We present four companion digital models of the age, age uncertainty, spreading rates, and spreading asymmetries of the world's ocean basins as geographic and Mercator grids with 2 arc min resolution. The grids include data from all the major ocean basins as well as detailed reconstructions of back‐arc basins. The age, spreading rate, and asymmetry at each grid node are determined by linear interpolation between adjacent seafloor isochrons in the direction of spreading. Ages for ocean floor between the oldest identified magnetic anomalies and continental crust are interpolated by geological estimates of the ages of passive continental margin segments. The age uncertainties for grid cells coinciding with marine magnetic anomaly identifications, observed or rotated to their conjugate ridge flanks, are based on the difference between gridded age and observed age. The uncertainties are also a function of the distance of a given grid cell to the nearest age observation and the proximity to fracture zones or other age discontinuities. Asymmetries in crustal accretion appear to be frequently related to asthenospheric flow from mantle plumes to spreading ridges, resulting in ridge jumps toward hot spots. We also use the new age grid to compute global residual basement depth grids from the difference between observed oceanic basement depth and predicted depth using three alternative age‐depth relationships. The new set of grids helps to investigate prominent negative depth anomalies, which may be alternatively related to subducted slab material descending in the mantle or to asthenospheric flow. A combination of our digital grids and the associated relative and absolute plate motion model with seismic tomography and mantle convection model outputs represents a valuable set of tools to investigate geodynamic problems.
The appearance of cancellous bone architecture is different for various skeletal sites and various disease states. During aging and disease, plates are perforated and connecting rods are dissolved. There is a continuous shift from one structural type to the other. So traditional histomorphometric procedures, which are based on a fixed model type, will lead to questionable results. The introduction of three-dimensional (3D) measuring techniques in bone research makes it possible to capture the actual architecture of cancellous bone without assumptions of the structure type. This requires, however, new methods that make direct use of the 3D information. Within the framework of a BIOMED I project of the European Union, we analyzed a total of 260 human bone biopsies taken from five different skeletal sites (femoral head, vertebral bodies L2 and L4, iliac crest, and calcaneus) from 52 donors. The samples were measured three-dimensionally with a microcomputed tomography scanner and subsequently evaluated with both traditional indirect histomorphometric methods and newly developed direct ones. The results show significant differences between the methods and in their relation to the bone volume fraction. Based on the direct 3D analysis of human bone biopsies, it appears that samples with a lower bone mass are primarily characterized by a smaller plate-to-rod ratio, and to a lesser extent by thinner trabecular elements. (J Bone Miner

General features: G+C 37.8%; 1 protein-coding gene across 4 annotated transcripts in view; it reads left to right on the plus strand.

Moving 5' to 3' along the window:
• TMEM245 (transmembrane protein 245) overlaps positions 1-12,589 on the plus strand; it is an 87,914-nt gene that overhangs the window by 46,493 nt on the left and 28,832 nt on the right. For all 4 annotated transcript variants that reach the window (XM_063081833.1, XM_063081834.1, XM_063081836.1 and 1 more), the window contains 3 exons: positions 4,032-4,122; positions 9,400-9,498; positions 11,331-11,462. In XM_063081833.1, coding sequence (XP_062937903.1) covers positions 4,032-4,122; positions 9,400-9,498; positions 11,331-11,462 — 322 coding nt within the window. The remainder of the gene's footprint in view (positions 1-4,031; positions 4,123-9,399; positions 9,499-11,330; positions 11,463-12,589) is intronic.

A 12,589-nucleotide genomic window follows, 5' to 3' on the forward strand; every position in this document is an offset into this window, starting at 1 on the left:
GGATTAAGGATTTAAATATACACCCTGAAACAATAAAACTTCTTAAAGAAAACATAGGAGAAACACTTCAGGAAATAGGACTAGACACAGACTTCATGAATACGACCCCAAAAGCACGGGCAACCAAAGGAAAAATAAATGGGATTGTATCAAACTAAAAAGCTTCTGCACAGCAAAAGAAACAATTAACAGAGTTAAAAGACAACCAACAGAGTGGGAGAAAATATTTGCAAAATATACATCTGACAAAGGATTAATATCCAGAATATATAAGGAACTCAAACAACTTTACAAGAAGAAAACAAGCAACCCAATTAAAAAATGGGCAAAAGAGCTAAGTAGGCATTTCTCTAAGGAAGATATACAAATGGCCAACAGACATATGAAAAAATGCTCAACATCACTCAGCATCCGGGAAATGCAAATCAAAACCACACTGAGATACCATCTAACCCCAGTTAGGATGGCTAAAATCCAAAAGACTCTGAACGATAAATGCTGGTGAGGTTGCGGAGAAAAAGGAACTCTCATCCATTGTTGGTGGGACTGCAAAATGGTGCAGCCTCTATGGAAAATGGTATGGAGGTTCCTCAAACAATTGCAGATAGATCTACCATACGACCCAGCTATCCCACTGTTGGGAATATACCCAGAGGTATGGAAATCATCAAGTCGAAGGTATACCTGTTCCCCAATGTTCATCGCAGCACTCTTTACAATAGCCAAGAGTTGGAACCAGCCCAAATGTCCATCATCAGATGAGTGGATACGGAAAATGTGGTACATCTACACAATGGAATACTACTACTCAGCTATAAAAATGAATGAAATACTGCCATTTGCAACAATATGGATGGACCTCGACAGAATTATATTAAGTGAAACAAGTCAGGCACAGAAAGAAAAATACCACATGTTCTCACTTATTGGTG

We present a revised global plate motion model with continuously closing plate boundaries ranging from the Triassic at 230 Ma to the present day, assess differences among alternative absolute plate motion models, and review global tectonic events. Relatively high mean absolute plate motion rates of approximately 9–10 cm yr−1 between 140 and 120 Ma may be related to transient plate motion accelerations driven by the successive emplacement of a sequence of large igneous provinces during that time. An event at ∼100 Ma is most clearly expressed in the Indian Ocean and may reflect the initiation of Andean-style subduction along southern continental Eurasia, whereas an acceleration at ∼80 Ma of mean rates from 6 to 8 cm yr−1 reflects the initial northward acceleration of India and simultaneous speedups of plates in the Pacific. An event at ∼50 Ma expressed in relative, and some absolute, plate motion changes around the globe and in a reduction of global mean plate speeds from about 6 to 4–5 cm yr−1 indicates that an increase in collisional forces (such as the India–Eurasia collision) and ridge subduction events in the Pacific (such as the Izanagi–Pacific Ridge) play a significant role in modulating plate velocities.
Gravity models are powerful tools for mapping tectonic structures, especially in the deep ocean basins where the topography remains unmapped by ships or is buried by thick sediment. We combined new radar altimeter measurements from satellites CryoSat-2 and Jason-1 with existing data to construct a global marine gravity model that is two times more accurate than previous models. We found an extinct spreading ridge in the Gulf of Mexico, a major propagating rift in the South Atlantic Ocean, abyssal hill fabric on slow-spreading ridges, and thousands of previously uncharted seamounts. These discoveries allow us to understand regional tectonic processes and highlight the importance of satellite-derived gravity models as one of the primary tools for the investigation of remote ocean basins.